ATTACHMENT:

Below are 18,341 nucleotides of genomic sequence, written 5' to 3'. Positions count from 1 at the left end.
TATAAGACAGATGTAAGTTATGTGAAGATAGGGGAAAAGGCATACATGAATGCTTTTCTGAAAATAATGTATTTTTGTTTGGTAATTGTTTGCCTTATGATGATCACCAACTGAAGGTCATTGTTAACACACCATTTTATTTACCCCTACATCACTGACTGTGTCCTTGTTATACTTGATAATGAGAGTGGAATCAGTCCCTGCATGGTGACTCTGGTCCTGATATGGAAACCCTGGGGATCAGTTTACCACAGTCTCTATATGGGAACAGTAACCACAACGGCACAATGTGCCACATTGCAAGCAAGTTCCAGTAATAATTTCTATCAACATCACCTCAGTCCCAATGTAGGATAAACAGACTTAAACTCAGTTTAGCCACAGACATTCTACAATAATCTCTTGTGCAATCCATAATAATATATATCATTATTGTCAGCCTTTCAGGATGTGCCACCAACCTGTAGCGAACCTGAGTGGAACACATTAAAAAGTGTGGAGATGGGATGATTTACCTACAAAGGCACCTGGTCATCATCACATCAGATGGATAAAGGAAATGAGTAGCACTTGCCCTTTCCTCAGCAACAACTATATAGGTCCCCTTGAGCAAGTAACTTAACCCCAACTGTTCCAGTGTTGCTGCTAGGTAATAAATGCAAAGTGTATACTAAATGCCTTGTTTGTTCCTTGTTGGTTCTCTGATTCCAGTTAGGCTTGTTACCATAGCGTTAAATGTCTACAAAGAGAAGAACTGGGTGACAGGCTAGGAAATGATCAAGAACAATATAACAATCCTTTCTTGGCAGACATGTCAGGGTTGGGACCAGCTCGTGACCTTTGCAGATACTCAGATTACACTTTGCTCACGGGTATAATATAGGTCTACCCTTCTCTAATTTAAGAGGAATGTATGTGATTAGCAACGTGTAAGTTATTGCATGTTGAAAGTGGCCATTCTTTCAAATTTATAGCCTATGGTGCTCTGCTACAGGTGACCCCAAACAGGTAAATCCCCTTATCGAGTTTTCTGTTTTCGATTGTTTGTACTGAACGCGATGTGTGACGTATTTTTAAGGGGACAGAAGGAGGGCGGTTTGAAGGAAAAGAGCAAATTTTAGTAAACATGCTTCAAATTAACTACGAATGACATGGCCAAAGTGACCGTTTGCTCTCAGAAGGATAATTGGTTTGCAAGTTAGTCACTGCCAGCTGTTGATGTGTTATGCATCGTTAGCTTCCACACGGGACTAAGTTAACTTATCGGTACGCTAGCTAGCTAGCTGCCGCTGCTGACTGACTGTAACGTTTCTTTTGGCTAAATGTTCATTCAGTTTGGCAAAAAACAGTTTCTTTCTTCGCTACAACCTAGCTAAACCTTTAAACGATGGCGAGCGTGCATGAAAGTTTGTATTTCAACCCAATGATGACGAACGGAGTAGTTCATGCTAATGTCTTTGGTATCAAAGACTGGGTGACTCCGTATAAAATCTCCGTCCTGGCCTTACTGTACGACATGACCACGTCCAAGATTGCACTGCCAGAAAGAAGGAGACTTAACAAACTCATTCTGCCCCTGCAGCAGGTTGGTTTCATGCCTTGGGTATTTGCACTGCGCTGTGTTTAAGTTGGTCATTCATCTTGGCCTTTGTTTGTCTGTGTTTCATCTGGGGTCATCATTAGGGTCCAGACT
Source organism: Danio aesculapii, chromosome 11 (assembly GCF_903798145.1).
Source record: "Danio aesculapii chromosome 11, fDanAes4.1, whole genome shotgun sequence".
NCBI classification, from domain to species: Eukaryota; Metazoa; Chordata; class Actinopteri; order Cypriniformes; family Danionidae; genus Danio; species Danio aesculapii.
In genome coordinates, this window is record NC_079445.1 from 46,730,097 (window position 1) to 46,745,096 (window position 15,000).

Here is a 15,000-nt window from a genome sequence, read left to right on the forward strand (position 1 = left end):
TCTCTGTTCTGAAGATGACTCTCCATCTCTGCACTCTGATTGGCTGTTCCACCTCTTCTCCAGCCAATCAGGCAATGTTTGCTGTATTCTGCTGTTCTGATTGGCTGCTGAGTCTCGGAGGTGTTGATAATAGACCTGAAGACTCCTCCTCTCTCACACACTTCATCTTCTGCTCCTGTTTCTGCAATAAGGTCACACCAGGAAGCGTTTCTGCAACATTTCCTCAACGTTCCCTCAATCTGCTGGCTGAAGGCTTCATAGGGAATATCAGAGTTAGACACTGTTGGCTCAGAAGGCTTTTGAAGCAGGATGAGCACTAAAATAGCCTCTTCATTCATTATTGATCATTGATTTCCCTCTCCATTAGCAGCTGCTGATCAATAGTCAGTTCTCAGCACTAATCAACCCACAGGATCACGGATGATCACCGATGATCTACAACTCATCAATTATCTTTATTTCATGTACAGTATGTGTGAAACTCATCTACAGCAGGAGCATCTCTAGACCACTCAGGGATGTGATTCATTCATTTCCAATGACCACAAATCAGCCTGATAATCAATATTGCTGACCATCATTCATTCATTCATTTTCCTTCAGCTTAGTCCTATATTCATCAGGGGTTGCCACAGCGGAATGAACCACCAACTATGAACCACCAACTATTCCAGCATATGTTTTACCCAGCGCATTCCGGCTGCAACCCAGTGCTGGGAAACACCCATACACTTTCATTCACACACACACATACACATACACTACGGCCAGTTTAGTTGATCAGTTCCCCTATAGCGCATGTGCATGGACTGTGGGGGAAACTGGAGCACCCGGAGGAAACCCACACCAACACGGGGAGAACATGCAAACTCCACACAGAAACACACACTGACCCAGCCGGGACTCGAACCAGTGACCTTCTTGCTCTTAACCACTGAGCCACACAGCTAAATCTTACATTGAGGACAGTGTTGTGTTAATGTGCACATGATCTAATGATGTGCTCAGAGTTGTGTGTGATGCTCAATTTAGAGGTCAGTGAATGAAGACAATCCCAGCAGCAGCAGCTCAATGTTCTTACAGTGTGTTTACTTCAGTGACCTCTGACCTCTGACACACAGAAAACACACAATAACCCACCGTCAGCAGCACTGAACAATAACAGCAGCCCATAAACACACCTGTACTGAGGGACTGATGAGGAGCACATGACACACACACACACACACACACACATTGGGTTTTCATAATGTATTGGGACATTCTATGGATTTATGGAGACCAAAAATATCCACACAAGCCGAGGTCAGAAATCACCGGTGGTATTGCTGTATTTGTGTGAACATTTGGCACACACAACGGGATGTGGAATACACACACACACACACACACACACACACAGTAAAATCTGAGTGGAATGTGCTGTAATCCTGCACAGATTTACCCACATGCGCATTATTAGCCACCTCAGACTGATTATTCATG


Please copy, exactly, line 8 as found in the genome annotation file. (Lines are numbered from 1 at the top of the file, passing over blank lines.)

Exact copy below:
TCTCTGTTCTGAAGATGACTCTCCATCTCTGCACTCTGATTGGCTGTTCCACCTCTTCTCCAGCCAATCAGGCAATGTTTGCTGTATTCTGCTGTTCTGATTGGCTGCTGAGTCTCGGAGGTGTTGATAATAGACCTGAAGACTCCTCCTCTCTCACACACTTCATCTTCTGCTCCTGTTTCTGCAATAAGGTCACACCAGGAAGCGTTTCTGCAACATTTCCTCAACGTTCCCTCAATCTGCTGGCTGAAGGCTTCATAGGGAATATCAGAGTTAGACACTGTTGGCTCAGAAGGCTTTTGAAGCAGGATGAGCACTAAAATAGCCTCTTCATTCATTATTGATCATTGATTTCCCTCTCCATTAGCAGCTGCTGATCAATAGTCAGTTCTCAGCACTAATCAACCCACAGGATCACGGATGATCACCGATGATCTACAACTCATCAATTATCTTTATTTCATGTACAGTATGTGTGAAACTCATCTACAGCAGGAGCATCTCTAGACCACTCAGGGATGTGATTCATTCATTTCCAATGACCACAAATCAGCCTGATAATCAATATTGCTGACCATCATTCATTCATTCATTTTCCTTCAGCTTAGTCCTATATTCATCAGGGGTTGCCACAGCGGAATGAACCACCAACTATGAACCACCAACTATTCCAGCATATGTTTTACCCAGCGCATTCCGGCTGCAACCCAGTGCTGGGAAACACCCATACACTTTCATTCACACACACACATACACATACACTACGGCCAGTTTAGTTGATCAGTTCCCCTATAGCGCATGTGCATGGACTGTGGGGGAAACTGGAGCACCCGGAGGAAACCCACACCAACACGGGGAGAACATGCAAACTCCACACAGAAACACACACTGACCCAGCCGGGACTCGAACCAGTGACCTTCTTGCTCTTAACCACTGAGCCACACAGCTAAATCTTACATTGAGGACAGTGTTGTGTTAATGTGCACATGATCTAATGATGTGCTCAGAGTTGTGTGTGATGCTCAATTTAGAGGTCAGTGAATGAAGACAATCCCAGCAGCAGCAGCTCAATGTTCTTACAGTGTGTTTACTTCAGTGACCTCTGACCTCTGACACACAGAAAACACACAATAACCCACCGTCAGCAGCACTGAACAATAACAGCAGCCCATAAACACACCTGTACTGAGGGACTGATGAGGAGCACATGACACACACACACACACACACACACATTGGGTTTTCATAATGTATTGGGACATTCTATGGATTTATGGAGACCAAAAATATCCACACAAGCCGAGGTCAGAAATCACCGGTGGTATTGCTGTATTTGTGTGAACATTTGGCACACACAACGGGATGTGGAATACACACACACACACACACACACACACACAGTAAAATCTGAGTGGAATGTGCTGTAATCCTGCACAGATTTACCCACATGCGCATTATTAGCCACCTCAGACTGATTATTCATG